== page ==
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The last book Charles Darwin wrote, this classic on earthworms was a bestseller in that day from the start--selling just as many copies as Darwin's book on the origin of the species. Although Darwin began his observations on earthworms as a young man, it was only later in life that he returned to his worm pursuits. At the time when Darwin started looking at the worms, no one appreciated the role they had in agriculture. In fact, most people thought earthworms were pests. But Darwin was convinced they were valuable for turning over the soil, in part by chewing it up and pooping it out, thereby making it more fertile. As Darwin discovered--and explained in this book--earthworms are major contributors to soil biodiversity, are significant ecosystem engineers in terrestrial soils, and represent a large component of the stock of natural soil capital from which a range of ecosystem services flow. A classic in its own right, this book is now regarded by some as a cornerstone of the literature on pedogenesis, particularly so for first documenting the importance of faunal mixing of soil.
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This book, published in 1881, was the result of many years of experimentation and observation by Darwin in the open-air laboratory of his garden at Down House in Kent. His insights are as important, and his descriptions of his experiments as fascinating, now as they were then.About the Author:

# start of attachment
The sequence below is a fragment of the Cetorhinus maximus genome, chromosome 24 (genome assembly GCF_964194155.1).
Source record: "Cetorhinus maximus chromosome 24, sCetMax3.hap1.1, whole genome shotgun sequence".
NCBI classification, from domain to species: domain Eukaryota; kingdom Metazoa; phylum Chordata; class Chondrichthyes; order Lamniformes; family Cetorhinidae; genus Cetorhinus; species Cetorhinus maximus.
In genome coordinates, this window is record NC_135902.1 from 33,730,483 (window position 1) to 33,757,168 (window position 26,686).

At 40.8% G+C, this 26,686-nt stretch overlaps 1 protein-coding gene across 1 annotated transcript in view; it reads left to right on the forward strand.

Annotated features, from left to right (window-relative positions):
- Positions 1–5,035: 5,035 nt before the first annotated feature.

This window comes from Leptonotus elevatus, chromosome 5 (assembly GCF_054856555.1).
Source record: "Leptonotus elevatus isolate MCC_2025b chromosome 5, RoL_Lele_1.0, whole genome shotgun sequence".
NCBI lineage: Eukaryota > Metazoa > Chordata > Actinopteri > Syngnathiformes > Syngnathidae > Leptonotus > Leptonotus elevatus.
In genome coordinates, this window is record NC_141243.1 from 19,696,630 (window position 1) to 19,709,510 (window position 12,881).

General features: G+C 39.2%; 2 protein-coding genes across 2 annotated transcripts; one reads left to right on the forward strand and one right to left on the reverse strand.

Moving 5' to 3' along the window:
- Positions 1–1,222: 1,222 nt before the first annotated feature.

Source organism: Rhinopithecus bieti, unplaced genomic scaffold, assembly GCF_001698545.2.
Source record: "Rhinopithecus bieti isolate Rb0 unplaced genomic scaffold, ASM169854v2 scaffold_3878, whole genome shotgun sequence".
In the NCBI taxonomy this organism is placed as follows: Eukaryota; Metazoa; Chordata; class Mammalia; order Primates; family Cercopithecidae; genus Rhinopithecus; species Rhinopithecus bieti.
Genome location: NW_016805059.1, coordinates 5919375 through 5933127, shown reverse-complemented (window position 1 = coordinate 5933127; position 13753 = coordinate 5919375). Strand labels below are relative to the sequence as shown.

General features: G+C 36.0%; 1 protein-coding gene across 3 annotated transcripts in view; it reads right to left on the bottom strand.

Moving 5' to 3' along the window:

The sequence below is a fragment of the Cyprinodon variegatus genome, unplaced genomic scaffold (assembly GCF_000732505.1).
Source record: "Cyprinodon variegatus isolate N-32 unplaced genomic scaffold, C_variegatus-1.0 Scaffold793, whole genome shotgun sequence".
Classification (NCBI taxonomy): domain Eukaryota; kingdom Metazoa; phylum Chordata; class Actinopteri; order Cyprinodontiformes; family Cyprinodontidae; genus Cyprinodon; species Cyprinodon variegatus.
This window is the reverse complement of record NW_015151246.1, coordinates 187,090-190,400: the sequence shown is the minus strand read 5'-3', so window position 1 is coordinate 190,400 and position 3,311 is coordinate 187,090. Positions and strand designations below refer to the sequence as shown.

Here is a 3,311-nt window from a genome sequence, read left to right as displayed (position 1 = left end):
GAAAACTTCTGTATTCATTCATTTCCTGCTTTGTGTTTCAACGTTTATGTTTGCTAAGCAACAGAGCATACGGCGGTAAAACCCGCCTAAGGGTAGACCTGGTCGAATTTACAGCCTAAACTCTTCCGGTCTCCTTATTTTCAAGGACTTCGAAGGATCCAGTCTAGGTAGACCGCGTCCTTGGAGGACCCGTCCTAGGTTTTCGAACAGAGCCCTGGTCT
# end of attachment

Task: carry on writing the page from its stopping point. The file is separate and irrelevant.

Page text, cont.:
Charles Darwin was an English naturalist and author best-known for his revolutionary theories on the origin of species, human evolution, and natural selection. A life-long interest in the natural world led Darwin to neglect his medical studies and instead embark on a five-year scientific voyage on the HMS Beagle, where he established his reputation as a geologist and gathered much of the evidence that fuelled his later theories.A prolific writer, Darwin s most famous published works include The Voyage of the Beagle, On the Origin of Species, The Descent of Man, and Selection in Relation to Sex, and The Expression of Emotions in Man and Animals. Darwin died in 1882, and in recognition of his contributions to science, is buried in Westminster Abbey along with John Herschel and Isaac Newton.
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Book Description CreateSpace Independent Publishing Platform, 2015. Condition: New. book. Seller Inventory # M1519531834